Nonna Carolina [Granny Carolina], 1936, watercolor on paper, 24 x 25 cm, owned by the Fondazione per l’Arte Moderna e Contemporanea-CRT, copyright photo Roberto Goffi, Turin Nonna Carolina [Granny Carolina], 1936, watercolor on paper, 24 x 25 cm, owned by the Fondazione per l’Arte Moderna e Contemporanea-CRT, copyright photo Roberto Goffi, Turin Her women, more desirous than desirable, sit nude but high-heeled in proto-Cronenbergian wheelchairs. They part their legs, fully exposing their orifices. Fixing the observer with their eyes. Sometimes they defecate. When not sodomizing animals, her men (made-up like women) brandish (futuristic?) multi-penises, at once menacing and tempting. In retrospect, it is no surprise that she was severely censored in 1945, just after she painted her superb, blood-red canvas Masturbazione. A painting that remains forever wet.

Carol Rama then moved on to abstraction — a brief parenthesis “to withdraw from the excessive liberty for which [she] had been criticized.” But the body quickly reemerged, as if she could not keep it from sweating. In particular, with lines resembling cardiac pulsations or the staves of musical, sensorial scores.

In the ’60s, she began pasting select ready-made objects into what she calls Bricolages [Do-It-Yourself Jobs]. Taxidermy eyes and doll eyes (as well as claws, furs, etc.) pasted into the materiality of a painting, making blemishes or impacts, evoking blood, urine, sperm, napalm. At times bearing coded inscriptions, some of which reveal the mathematical formulas behind the atomic bomb. Attempting to depict the undepictable. The absurdity of science serving men against men. Revealing the indelible stains of the conflicts that she has witnessed.

But do not be misled: those eyes belong to the clairvoyant as well as to the voyeur, for the assemblages attest just as much to a political conscience as to a delight in pain. A pleasure that is contradictory, acknowledged, incorrect. As in Bataille. As in Luis Buñuel, whom she nonetheless claims to have discovered only in the ’80s.

Rama then left behind painting per se and began using inner tube tires from her father’s factory. Rubber and leather, the prized second skins of S&M before preferences shifted to latex. Sensual textures and patches/scars, often left visible, serve to pervert her otherwise abstract and geometric compositions.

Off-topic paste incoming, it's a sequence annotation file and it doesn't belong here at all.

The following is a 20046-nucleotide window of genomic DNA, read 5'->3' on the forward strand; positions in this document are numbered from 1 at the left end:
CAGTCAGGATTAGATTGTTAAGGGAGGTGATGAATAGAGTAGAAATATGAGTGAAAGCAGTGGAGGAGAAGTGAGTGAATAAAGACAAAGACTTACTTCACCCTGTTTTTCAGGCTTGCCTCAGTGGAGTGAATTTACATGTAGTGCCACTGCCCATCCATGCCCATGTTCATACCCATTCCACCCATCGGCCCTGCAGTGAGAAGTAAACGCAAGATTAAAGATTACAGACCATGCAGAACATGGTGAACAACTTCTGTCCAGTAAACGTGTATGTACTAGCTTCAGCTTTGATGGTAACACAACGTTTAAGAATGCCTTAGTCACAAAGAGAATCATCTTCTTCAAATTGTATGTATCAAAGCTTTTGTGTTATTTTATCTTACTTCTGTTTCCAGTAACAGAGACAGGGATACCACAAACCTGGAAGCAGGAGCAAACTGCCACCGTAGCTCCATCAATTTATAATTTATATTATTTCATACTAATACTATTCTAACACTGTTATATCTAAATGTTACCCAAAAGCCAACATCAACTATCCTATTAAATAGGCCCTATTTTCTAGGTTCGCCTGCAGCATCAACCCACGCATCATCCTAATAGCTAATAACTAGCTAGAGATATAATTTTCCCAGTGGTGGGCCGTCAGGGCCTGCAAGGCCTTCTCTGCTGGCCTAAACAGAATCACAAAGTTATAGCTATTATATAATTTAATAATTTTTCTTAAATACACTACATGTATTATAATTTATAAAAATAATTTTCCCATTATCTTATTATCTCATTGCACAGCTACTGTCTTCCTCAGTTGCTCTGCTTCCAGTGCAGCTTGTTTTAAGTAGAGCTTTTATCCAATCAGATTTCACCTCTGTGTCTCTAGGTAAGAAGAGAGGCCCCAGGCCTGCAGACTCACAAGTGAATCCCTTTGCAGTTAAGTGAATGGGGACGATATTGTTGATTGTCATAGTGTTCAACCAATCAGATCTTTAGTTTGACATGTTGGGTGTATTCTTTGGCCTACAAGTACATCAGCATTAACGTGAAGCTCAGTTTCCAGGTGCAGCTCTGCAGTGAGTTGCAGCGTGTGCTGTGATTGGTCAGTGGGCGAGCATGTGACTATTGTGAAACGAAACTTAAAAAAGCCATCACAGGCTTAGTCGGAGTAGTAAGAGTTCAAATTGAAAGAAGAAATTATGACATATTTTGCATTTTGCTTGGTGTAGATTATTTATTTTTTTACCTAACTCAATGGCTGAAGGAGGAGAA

In fact, if we compare one of her watercolors from the ’40s, depicting a woman with a snake emerging from her vagina, with her work of the ’70s, with their dangling inner tubes, a frontal proximity of form and meaning becomes evident. For Rama operates by self-reference, by reiteration, with an almost masturbatory back and forth motion. Sterile and non-straight, and undeniably coherent despite all the formal differences.

In sum, it is through gender theory that her oeuvre is today undergoing a radical illumination. Having from the very start developed its ideal in the androgynous body, her art can be considered povera-queer, twisted, strange, camp, insofar as it slips the shackles of “canons” in general — of stylistic genres and of gender identities and sexual roles determined in advance. At the same time, she invalidates the sham dualities that set the figurative against the abstract, madness against sanity, the animal against the human. Her most recent great series, La mucca pazza [The Mad Cow], is her latest provocation against moralizing convention. “I am the mad cow,” she said in the 2000s, celebrating the disinhibited animal more than the victim. Definitely more perturbing than perturbed, Carol Rama continues to sow trouble, rejecting even the conformism of rebellion.

The exhibition Passion According to Carol Rama will travel around Europe until 2017. Espoo Museum of Modern Art, Finland, from October 2015 to January 2016. Irish Museum of Modern Art, Dublin, from March to July 2016. Galleria Civica d’Arte Moderna e Contemporanea, Turin, from October 2016 to February 2017.

[Table of contents]

F/W 2015 issue 24

Table of contents

purple EDITO

purple NEWS

purple BEST of the SEASON

purple INTERVIEW

purple FASHION WOMEN

purple FASHION MEN

purple DOCUMENT

purple BEAUTY

purple LOVE

purple TRAVEL

purple PHILOSOPHY

purple SEX

purple NIGHT

purple STORY

purple VISUAL ESSAY